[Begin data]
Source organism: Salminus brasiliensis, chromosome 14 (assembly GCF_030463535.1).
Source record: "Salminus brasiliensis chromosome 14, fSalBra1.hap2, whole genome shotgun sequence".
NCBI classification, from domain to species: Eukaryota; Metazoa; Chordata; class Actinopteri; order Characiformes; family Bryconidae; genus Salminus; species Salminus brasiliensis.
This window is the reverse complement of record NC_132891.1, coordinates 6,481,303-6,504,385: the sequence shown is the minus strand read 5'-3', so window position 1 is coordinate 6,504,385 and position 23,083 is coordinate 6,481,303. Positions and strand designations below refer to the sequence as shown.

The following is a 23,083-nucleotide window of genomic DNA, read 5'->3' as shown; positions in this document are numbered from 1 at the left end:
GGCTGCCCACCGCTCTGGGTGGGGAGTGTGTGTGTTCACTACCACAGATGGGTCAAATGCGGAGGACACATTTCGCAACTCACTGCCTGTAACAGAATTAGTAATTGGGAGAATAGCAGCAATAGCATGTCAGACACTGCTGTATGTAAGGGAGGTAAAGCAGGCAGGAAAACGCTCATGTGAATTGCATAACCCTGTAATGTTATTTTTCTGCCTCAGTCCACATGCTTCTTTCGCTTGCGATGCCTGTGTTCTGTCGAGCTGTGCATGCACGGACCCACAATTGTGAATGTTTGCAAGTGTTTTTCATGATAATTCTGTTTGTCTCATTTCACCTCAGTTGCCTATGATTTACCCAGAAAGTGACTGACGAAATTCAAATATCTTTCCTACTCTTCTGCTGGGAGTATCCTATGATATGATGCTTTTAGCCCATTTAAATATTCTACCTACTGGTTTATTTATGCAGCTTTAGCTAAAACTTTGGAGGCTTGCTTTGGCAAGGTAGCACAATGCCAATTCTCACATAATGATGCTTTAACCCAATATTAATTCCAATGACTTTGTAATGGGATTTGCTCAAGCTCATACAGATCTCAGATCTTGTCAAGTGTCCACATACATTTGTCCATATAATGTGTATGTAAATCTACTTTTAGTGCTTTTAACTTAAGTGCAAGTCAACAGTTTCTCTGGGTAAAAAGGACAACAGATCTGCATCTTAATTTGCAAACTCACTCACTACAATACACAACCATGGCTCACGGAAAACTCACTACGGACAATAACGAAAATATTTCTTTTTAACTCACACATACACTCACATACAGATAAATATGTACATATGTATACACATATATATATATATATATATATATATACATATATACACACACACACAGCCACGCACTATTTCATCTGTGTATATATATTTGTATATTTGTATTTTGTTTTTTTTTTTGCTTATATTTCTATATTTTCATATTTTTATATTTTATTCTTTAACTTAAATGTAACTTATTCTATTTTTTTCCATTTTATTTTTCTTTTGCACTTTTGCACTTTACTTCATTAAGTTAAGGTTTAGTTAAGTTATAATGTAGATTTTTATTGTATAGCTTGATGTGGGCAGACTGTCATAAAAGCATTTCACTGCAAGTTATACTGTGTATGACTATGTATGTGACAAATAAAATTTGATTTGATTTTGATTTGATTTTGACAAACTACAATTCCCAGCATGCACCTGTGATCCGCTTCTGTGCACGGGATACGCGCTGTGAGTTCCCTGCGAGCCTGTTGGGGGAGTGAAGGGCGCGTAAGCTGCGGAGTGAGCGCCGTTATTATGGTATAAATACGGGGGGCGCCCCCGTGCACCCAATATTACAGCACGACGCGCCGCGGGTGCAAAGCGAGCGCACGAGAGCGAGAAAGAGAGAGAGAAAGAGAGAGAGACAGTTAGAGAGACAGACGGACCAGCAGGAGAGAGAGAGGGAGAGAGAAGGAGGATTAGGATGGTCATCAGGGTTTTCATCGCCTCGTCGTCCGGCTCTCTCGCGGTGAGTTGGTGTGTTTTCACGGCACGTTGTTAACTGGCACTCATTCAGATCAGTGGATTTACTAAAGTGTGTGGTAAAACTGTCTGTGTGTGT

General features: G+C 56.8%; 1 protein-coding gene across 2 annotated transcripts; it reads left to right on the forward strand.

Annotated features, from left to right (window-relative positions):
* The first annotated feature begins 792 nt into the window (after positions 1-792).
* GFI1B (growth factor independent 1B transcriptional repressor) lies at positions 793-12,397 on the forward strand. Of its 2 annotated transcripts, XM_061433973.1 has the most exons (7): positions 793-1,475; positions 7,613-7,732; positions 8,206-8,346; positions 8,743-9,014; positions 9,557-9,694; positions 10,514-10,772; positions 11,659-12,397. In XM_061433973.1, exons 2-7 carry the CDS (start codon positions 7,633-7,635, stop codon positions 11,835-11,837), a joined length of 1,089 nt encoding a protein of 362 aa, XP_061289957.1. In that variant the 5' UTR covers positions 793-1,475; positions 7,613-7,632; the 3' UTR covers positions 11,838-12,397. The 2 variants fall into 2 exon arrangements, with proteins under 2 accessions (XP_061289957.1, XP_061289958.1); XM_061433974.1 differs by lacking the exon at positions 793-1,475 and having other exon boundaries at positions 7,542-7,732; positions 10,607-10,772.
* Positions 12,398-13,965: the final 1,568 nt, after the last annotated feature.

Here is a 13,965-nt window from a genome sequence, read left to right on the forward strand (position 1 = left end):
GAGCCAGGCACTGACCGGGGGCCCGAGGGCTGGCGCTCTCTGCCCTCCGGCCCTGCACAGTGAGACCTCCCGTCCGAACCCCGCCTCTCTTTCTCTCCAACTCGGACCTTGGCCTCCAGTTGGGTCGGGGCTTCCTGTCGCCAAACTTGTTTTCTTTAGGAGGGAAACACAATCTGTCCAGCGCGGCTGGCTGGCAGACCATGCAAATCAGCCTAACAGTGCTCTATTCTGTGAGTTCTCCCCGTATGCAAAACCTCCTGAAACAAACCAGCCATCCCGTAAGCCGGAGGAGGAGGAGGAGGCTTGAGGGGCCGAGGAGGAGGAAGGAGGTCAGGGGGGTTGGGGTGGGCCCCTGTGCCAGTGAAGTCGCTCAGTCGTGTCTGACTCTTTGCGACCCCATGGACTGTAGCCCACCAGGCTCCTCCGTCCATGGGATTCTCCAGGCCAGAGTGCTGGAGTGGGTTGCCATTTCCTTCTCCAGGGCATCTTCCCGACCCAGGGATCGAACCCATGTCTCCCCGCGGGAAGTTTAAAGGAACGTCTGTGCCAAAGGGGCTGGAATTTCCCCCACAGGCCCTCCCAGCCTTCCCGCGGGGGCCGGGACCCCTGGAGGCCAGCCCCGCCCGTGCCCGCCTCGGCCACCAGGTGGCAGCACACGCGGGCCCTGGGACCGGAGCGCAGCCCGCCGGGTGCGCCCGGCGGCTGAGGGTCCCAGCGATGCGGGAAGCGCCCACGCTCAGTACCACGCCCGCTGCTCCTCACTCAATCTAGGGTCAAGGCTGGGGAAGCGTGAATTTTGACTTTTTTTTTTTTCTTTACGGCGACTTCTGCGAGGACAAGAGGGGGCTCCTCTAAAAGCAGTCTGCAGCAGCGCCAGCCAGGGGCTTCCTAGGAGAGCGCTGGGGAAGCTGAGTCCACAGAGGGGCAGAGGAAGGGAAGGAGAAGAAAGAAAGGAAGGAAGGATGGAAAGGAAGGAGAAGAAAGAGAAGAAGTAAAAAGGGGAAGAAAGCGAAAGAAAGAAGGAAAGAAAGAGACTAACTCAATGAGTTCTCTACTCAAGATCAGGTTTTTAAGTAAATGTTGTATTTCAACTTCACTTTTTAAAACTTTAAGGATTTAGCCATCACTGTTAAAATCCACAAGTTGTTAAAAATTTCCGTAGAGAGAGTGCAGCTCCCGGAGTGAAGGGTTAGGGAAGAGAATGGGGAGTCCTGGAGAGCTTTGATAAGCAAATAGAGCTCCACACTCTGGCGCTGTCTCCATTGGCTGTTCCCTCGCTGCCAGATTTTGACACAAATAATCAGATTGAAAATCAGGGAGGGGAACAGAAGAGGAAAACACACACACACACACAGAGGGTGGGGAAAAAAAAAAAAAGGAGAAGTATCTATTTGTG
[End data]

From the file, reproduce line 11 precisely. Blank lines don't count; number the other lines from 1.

* Positions 12,398-13,965: the final 1,568 nt, after the last annotated feature.